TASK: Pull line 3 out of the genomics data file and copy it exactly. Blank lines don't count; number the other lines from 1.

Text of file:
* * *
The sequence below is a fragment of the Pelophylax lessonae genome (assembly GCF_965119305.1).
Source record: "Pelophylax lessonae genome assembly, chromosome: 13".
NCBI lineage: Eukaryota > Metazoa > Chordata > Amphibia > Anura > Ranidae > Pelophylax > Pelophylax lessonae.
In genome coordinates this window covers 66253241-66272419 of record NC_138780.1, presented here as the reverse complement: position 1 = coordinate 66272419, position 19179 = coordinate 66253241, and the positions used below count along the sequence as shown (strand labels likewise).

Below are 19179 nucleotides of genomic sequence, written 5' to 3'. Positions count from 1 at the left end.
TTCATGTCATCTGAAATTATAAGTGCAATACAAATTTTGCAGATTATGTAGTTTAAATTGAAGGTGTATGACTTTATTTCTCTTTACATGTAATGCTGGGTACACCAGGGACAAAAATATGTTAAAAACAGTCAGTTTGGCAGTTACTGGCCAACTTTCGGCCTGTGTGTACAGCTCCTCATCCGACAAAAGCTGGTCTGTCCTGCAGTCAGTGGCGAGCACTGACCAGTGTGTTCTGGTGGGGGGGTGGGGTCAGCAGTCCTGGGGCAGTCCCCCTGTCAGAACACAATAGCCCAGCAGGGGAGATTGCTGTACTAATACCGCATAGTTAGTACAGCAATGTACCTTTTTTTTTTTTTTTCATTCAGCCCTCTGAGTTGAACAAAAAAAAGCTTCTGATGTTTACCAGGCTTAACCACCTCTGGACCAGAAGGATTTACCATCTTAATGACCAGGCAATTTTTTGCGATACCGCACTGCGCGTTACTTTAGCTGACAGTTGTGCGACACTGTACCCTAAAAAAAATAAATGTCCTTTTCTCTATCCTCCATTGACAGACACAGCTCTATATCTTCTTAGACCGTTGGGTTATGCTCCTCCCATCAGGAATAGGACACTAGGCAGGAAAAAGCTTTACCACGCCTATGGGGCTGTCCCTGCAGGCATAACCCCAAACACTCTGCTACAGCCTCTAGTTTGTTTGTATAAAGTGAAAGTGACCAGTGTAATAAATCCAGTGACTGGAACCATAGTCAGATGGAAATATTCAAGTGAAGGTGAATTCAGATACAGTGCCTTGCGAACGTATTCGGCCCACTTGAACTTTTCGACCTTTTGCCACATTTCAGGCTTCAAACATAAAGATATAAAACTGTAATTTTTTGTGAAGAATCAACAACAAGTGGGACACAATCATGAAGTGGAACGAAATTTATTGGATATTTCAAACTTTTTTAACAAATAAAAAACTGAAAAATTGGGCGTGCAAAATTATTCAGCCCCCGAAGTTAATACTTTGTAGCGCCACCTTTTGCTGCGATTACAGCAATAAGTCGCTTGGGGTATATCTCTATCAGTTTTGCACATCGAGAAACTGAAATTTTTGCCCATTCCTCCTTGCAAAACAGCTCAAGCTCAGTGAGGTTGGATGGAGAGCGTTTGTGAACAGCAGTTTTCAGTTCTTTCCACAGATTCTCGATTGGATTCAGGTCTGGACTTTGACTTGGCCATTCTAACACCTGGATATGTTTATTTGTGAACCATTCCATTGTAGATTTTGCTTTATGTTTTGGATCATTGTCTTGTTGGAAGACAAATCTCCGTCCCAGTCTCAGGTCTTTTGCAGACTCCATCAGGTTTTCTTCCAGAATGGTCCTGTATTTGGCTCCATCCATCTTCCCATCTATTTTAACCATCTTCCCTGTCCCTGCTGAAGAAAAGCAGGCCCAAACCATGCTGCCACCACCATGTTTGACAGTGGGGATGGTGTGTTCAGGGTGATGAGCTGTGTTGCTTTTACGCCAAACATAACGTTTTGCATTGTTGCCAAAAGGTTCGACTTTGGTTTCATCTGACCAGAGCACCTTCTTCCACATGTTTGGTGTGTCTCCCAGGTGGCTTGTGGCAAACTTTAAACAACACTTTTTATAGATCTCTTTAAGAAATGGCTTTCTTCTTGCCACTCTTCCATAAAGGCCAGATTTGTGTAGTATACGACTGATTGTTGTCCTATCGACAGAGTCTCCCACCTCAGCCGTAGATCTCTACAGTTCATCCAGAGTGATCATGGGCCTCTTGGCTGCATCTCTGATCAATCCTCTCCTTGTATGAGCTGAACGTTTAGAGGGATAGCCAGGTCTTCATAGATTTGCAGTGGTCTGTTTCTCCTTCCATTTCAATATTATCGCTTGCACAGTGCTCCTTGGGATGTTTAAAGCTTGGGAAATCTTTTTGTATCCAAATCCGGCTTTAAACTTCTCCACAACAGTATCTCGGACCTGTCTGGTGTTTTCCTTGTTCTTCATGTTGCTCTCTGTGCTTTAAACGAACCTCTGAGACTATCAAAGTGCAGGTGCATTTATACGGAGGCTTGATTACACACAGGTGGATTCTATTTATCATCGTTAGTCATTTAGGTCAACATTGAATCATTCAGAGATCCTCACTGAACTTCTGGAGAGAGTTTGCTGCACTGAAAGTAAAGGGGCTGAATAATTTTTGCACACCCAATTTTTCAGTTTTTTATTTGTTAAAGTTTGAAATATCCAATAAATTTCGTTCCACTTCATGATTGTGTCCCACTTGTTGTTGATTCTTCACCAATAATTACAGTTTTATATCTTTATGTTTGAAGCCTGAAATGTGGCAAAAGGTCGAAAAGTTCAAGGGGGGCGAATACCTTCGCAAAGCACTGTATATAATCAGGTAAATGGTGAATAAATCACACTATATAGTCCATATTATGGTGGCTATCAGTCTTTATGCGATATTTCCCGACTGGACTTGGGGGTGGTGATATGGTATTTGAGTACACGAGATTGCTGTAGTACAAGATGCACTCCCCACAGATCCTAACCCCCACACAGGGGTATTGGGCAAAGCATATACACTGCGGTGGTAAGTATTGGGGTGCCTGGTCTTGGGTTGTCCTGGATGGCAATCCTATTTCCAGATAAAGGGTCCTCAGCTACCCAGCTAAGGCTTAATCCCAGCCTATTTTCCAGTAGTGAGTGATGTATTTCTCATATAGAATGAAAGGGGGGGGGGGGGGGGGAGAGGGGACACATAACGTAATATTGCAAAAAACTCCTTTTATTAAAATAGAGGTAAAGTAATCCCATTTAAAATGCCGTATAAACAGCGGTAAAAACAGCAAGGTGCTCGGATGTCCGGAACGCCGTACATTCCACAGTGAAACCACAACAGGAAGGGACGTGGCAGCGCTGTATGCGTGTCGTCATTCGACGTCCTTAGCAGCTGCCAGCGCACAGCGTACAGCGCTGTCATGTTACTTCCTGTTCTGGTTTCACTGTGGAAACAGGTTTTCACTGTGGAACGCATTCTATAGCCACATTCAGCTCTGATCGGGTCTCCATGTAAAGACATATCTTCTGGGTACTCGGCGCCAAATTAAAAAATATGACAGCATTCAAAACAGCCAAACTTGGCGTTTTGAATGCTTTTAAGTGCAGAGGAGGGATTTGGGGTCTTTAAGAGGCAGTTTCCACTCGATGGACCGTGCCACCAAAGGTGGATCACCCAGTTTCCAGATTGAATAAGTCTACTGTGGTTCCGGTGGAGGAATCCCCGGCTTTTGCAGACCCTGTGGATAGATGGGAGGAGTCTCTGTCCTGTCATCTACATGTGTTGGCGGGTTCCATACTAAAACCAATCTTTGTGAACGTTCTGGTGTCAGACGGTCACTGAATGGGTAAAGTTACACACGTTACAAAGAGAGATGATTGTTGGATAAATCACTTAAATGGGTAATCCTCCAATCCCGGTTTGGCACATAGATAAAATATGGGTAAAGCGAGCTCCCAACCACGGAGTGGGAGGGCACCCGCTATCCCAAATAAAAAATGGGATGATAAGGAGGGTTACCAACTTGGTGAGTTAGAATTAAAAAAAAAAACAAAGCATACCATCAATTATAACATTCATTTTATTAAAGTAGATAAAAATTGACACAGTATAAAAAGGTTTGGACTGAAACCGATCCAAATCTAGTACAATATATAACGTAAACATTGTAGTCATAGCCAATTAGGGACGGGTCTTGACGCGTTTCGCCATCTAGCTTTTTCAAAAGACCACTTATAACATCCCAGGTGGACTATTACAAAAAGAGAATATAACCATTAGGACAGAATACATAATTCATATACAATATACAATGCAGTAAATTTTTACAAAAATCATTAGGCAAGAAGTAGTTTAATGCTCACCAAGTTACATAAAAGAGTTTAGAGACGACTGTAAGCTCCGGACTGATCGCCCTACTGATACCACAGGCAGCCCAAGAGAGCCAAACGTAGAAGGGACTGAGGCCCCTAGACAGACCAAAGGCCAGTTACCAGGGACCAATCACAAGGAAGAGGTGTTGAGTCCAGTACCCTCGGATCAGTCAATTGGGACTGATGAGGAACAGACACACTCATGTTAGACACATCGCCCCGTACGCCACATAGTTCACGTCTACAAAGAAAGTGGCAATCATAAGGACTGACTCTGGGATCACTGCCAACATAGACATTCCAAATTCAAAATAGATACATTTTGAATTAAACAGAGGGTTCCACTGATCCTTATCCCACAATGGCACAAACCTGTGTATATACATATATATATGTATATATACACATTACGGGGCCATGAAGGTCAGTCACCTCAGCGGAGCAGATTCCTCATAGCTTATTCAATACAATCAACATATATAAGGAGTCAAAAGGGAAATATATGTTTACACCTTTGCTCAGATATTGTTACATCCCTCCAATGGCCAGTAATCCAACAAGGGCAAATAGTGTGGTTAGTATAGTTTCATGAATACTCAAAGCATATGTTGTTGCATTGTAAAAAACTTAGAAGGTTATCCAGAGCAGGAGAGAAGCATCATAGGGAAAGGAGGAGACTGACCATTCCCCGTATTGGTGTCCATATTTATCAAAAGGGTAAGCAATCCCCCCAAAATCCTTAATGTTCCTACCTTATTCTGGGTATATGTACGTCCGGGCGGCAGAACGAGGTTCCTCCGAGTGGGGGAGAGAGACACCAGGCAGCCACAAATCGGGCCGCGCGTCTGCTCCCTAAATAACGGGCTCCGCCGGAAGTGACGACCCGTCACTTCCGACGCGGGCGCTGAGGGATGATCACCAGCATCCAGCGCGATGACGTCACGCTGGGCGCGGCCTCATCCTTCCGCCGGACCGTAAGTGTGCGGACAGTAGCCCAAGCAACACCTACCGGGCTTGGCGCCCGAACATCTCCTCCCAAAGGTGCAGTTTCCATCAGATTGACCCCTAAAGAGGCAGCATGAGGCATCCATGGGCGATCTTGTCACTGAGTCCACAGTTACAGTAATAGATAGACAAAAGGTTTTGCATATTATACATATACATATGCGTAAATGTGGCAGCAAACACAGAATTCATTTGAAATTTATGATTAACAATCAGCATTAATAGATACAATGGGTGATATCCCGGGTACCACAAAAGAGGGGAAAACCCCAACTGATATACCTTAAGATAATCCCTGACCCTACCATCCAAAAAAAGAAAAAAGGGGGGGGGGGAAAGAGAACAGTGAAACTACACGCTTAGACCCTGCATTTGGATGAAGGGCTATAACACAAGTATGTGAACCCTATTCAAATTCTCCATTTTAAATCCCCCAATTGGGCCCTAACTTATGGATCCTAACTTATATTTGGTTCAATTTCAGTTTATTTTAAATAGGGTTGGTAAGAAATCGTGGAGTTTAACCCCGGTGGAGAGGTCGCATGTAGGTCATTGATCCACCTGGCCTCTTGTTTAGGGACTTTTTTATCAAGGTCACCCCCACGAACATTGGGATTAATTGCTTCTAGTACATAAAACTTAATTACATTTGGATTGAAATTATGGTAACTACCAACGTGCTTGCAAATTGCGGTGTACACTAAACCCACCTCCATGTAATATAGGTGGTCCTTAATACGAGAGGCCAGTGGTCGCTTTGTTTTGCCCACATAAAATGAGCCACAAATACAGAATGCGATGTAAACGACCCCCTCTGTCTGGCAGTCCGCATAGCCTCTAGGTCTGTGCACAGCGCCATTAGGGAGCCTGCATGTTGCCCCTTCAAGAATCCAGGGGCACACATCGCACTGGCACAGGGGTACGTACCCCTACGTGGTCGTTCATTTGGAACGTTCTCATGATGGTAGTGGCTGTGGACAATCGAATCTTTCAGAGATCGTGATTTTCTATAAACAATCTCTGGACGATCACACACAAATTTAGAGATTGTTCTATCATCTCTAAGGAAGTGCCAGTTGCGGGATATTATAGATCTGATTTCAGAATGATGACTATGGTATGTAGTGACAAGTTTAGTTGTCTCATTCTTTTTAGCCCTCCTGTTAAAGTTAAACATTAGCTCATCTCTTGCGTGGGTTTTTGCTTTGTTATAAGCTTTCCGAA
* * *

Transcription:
NCBI lineage: Eukaryota > Metazoa > Chordata > Amphibia > Anura > Ranidae > Pelophylax > Pelophylax lessonae.